One night there is nowhere to hide; I am scrambling for a still place. My vaginal canal is my last possible option so with one hand I grip myself by the pelvic bone, between thumb and forefinger. I reach deeper where it is sticky, where the membranes flower, and I put my arm in up to my elbow, then my shoulder, then my whole head. My salty eyeballs blend with the salty slick of my mucus. I bump into the taut shell of the cervix. It won’t relax open for me, slippery and improbably hard; I put my ear up against it and instead of the ocean I hear my lungs echoing muddily through my body, the welter of organs slopped together in a brine of fat. I press my mouth on my cervix and hum it open like one of those clams that holds a pearl inside. I am sliding upward into the continuous tongue of my uterus. There is no pearl. Suddenly, it’s impossible to breathe, stuck in the crags of myself; I’m too big for my own opening. Like a shell trying to close around the ocean, my ribs break, and my skull crumples and then I am dissolved by my own pressure and I seep into my bloodstream. A lot of me drifts into my small intestine; I am palpated upward by my circuits of vessels. Pulse by pulse I pass through the mouth of my heart. On the other side things move fast and I rise into the thick lattice of my brain, where it’s salty too; suddenly I’m blooming in the iris of my eye. I’ve spread all over my body, and I don’t know where I am. I feel foamy and disparate the way water must when it’s in a crashing wave. According to fixed point theorem: a whirlpool will always have one point in it that is completely still, and maybe a body that has crawled back into itself will have one point that is in the exact same place as before.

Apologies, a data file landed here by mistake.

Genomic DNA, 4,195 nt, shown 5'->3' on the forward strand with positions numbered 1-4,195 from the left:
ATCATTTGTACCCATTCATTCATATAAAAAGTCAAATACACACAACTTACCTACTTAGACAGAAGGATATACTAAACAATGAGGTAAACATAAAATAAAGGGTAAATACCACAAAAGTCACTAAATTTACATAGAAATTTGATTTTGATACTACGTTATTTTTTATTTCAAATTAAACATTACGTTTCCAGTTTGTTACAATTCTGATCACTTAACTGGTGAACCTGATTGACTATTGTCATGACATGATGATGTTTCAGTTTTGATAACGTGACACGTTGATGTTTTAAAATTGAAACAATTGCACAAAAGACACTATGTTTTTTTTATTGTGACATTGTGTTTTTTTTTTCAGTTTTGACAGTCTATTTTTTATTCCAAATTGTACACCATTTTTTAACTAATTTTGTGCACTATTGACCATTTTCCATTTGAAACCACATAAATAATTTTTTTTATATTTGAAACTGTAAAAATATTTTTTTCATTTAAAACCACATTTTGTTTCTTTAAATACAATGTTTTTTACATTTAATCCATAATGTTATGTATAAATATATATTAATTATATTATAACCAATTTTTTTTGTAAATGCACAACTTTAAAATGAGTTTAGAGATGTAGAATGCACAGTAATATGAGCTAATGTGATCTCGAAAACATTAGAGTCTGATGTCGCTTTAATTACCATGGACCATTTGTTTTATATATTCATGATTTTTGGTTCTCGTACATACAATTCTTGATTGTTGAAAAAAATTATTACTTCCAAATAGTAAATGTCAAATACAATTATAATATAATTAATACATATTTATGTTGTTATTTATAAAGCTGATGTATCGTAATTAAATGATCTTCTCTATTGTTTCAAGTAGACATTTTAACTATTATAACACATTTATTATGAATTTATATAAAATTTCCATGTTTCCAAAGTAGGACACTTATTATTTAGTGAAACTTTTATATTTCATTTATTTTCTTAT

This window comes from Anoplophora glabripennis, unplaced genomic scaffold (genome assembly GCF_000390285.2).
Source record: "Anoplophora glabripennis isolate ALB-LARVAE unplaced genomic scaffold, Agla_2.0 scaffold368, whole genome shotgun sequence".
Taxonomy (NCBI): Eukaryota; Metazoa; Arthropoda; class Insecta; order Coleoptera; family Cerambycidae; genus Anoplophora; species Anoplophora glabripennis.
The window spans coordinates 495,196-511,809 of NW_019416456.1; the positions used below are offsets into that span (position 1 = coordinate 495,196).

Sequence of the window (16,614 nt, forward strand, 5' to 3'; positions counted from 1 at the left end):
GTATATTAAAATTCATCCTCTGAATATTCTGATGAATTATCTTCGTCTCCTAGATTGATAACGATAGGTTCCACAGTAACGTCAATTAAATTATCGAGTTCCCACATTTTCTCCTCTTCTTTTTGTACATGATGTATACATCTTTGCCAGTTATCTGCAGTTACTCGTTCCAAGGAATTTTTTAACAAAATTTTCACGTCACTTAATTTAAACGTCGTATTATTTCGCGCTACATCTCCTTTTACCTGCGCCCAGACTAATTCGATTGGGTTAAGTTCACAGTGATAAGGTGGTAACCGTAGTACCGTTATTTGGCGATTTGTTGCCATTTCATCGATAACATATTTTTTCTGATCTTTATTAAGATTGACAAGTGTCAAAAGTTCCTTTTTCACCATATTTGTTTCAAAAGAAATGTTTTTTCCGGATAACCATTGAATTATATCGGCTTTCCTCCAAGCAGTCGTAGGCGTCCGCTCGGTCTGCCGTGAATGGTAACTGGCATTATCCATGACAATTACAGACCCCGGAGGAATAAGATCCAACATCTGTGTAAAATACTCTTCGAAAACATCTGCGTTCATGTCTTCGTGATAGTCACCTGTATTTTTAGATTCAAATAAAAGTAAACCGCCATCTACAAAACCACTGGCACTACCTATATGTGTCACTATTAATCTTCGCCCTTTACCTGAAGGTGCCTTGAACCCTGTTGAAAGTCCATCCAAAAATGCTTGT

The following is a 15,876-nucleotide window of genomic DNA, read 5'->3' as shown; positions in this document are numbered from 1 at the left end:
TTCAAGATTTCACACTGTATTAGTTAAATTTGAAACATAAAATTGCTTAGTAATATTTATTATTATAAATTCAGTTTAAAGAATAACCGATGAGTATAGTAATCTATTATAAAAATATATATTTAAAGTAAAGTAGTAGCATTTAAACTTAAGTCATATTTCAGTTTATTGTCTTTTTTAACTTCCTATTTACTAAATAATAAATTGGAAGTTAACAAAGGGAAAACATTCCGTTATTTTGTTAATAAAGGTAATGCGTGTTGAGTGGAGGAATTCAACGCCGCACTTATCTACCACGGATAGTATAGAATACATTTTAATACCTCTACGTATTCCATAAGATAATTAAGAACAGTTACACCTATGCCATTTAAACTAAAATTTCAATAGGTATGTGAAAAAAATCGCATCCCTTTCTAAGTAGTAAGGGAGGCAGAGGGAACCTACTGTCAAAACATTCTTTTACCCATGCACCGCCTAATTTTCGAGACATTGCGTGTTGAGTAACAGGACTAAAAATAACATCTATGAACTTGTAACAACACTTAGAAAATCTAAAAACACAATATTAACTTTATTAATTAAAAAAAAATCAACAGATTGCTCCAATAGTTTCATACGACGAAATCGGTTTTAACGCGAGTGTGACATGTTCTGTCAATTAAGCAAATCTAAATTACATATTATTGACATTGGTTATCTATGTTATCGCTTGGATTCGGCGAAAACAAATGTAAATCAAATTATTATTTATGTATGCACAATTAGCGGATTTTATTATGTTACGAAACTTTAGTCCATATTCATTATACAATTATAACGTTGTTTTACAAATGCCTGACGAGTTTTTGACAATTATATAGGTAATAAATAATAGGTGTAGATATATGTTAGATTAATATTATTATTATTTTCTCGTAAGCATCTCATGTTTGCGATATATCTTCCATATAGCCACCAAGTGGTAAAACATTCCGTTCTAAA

Nat(alie) Wilkinson is a white queer person who lives in Philadelphia and is from Bozeman, Montana. They like writing about plants, bodies and plant bodies, and the ingenuity available all around us to fight death-making institutions (a term coined by Miriame Kaba) and to support worldbuilding. Wilkinson works in the farm/food system. More: Instagram @snittlesnattle